The hopefuls were put through practical tests to look at their roping and horse skills. By the end of the auditioning possess Disney had taken photos of the remaining candidates and went away to make their decisions. Many of the cowboys were veterans of film and show work, but as the final show still hadn’t been set in stone, all most of them knew was that they would be working in a rodeo stunt show. One thing they did find out was that Disney asked them to not shave or cut their hair. They needed the performers to develop that cowboy look.
Early in 1992 the lucky few cowboys and Native Americans selected were flown to Orlando, Florida to start their new lives as Disney Cast Members. At Walt Disney World, in addition to the usual traditions training, the new employees were given details of their new lives in a foreign country. Then, it was all aboard a jet to start a new life in France.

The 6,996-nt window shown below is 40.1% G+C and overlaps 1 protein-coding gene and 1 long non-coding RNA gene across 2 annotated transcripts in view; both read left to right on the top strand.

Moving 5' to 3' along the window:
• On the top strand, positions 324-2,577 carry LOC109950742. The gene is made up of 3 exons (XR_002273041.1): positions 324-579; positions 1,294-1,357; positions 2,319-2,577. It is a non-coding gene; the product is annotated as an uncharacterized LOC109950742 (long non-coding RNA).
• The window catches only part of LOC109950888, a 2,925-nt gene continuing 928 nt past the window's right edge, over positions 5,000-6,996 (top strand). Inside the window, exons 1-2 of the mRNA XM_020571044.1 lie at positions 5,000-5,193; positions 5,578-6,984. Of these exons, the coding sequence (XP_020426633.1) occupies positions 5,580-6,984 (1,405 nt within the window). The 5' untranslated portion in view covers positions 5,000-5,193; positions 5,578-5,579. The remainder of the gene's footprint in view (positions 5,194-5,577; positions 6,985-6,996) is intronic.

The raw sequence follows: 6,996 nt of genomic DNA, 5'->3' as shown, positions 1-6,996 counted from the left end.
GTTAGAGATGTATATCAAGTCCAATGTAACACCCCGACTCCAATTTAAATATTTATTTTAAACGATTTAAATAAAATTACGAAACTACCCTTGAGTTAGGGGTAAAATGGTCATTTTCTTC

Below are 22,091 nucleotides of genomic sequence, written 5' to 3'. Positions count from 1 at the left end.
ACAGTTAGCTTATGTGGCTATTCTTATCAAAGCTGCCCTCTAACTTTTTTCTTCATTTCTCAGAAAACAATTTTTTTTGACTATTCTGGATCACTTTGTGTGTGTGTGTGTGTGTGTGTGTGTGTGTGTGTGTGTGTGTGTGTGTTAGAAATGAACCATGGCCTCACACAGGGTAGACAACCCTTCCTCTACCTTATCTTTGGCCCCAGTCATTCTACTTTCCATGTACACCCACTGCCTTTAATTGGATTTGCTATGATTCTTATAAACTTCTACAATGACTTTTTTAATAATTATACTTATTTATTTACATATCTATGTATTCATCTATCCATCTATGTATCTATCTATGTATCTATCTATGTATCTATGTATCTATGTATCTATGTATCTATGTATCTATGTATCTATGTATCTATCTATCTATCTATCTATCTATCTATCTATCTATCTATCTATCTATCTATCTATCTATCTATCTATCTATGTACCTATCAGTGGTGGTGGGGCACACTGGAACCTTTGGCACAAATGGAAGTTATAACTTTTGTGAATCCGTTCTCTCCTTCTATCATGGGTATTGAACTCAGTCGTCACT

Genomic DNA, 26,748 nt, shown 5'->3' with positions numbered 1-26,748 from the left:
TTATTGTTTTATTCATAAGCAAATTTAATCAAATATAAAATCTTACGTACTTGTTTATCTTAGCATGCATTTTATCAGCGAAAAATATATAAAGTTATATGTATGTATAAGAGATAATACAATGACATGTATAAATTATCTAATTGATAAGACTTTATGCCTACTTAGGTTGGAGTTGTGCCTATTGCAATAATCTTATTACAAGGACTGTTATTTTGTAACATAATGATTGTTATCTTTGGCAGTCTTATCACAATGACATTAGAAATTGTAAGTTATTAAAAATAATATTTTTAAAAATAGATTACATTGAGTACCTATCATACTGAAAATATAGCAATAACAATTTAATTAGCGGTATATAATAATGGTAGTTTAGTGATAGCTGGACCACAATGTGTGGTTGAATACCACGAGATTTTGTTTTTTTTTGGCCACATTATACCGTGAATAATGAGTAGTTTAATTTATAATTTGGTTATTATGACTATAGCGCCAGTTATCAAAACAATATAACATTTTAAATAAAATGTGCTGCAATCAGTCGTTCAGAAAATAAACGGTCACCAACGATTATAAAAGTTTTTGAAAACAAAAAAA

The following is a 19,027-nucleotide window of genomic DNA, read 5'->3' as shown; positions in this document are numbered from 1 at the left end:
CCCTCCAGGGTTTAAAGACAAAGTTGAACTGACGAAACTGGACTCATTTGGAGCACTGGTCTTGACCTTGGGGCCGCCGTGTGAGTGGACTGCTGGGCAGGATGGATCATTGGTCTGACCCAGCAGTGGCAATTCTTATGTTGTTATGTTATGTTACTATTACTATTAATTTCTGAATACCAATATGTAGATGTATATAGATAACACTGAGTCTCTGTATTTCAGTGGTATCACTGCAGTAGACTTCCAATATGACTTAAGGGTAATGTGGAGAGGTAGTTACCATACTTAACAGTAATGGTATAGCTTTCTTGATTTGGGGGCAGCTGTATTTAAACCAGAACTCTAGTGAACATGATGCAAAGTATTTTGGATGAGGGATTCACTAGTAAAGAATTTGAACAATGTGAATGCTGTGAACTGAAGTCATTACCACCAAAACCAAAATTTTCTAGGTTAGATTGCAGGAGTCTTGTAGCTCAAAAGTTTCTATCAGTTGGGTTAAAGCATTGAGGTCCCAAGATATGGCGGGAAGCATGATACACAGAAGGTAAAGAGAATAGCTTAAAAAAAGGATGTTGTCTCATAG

"Then, it was all aboard a jet to start a new life in France."
As was the case for many of the other Cast Members on-property, accommodation wasn’t ready for the opening. Many of the original Cast of the new Wild West Show was set up in housing in the town of Meaux.
If you Google 'Meaux', you’ll find references to “The old town of Meaux has been the see of a bishop since 375AD”, and the town’s “Gothic cathedral (12th-16th C.),” and its gastronomic heritage “Meaux is known for Brie de Meaux, a variety of Brie cheese and the local variety of mustard.” The culture shock for both sides was immediate; wide brimmed Stetson hats were not the norm on the streets of the medieval town.